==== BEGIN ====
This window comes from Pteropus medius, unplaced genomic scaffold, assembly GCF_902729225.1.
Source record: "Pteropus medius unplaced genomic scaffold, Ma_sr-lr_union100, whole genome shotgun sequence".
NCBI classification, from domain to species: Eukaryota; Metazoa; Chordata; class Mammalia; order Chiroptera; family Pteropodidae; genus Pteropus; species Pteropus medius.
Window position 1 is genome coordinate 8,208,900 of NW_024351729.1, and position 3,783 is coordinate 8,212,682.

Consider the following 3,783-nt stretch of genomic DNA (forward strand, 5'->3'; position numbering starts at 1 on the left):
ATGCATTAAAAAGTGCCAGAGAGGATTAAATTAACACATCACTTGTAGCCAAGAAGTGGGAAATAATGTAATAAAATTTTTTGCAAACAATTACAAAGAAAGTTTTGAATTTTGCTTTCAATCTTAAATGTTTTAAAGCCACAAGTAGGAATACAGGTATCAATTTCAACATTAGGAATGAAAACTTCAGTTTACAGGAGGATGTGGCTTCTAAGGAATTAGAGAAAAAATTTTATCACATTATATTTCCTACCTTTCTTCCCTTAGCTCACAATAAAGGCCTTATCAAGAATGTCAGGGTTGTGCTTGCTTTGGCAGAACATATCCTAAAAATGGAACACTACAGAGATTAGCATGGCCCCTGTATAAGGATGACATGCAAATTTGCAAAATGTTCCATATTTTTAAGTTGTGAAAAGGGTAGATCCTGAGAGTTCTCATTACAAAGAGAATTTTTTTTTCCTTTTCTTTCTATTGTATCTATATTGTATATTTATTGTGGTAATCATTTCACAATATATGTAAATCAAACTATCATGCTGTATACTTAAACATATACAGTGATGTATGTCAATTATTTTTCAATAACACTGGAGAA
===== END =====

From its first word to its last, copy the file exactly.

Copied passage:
This window comes from Pteropus medius, unplaced genomic scaffold, assembly GCF_902729225.1.
Source record: "Pteropus medius unplaced genomic scaffold, Ma_sr-lr_union100, whole genome shotgun sequence".
NCBI classification, from domain to species: Eukaryota; Metazoa; Chordata; class Mammalia; order Chiroptera; family Pteropodidae; genus Pteropus; species Pteropus medius.
Window position 1 is genome coordinate 8,208,900 of NW_024351729.1, and position 3,783 is coordinate 8,212,682.

Consider the following 3,783-nt stretch of genomic DNA (forward strand, 5'->3'; position numbering starts at 1 on the left):
ATGCATTAAAAAGTGCCAGAGAGGATTAAATTAACACATCACTTGTAGCCAAGAAGTGGGAAATAATGTAATAAAATTTTTTGCAAACAATTACAAAGAAAGTTTTGAATTTTGCTTTCAATCTTAAATGTTTTAAAGCCACAAGTAGGAATACAGGTATCAATTTCAACATTAGGAATGAAAACTTCAGTTTACAGGAGGATGTGGCTTCTAAGGAATTAGAGAAAAAATTTTATCACATTATATTTCCTACCTTTCTTCCCTTAGCTCACAATAAAGGCCTTATCAAGAATGTCAGGGTTGTGCTTGCTTTGGCAGAACATATCCTAAAAATGGAACACTACAGAGATTAGCATGGCCCCTGTATAAGGATGACATGCAAATTTGCAAAATGTTCCATATTTTTAAGTTGTGAAAAGGGTAGATCCTGAGAGTTCTCATTACAAAGAGAATTTTTTTTTCCTTTTCTTTCTATTGTATCTATATTGTATATTTATTGTGGTAATCATTTCACAATATATGTAAATCAAACTATCATGCTGTATACTTAAACATATACAGTGATGTATGTCAATTATTTTTCAATAACACTGGAGAA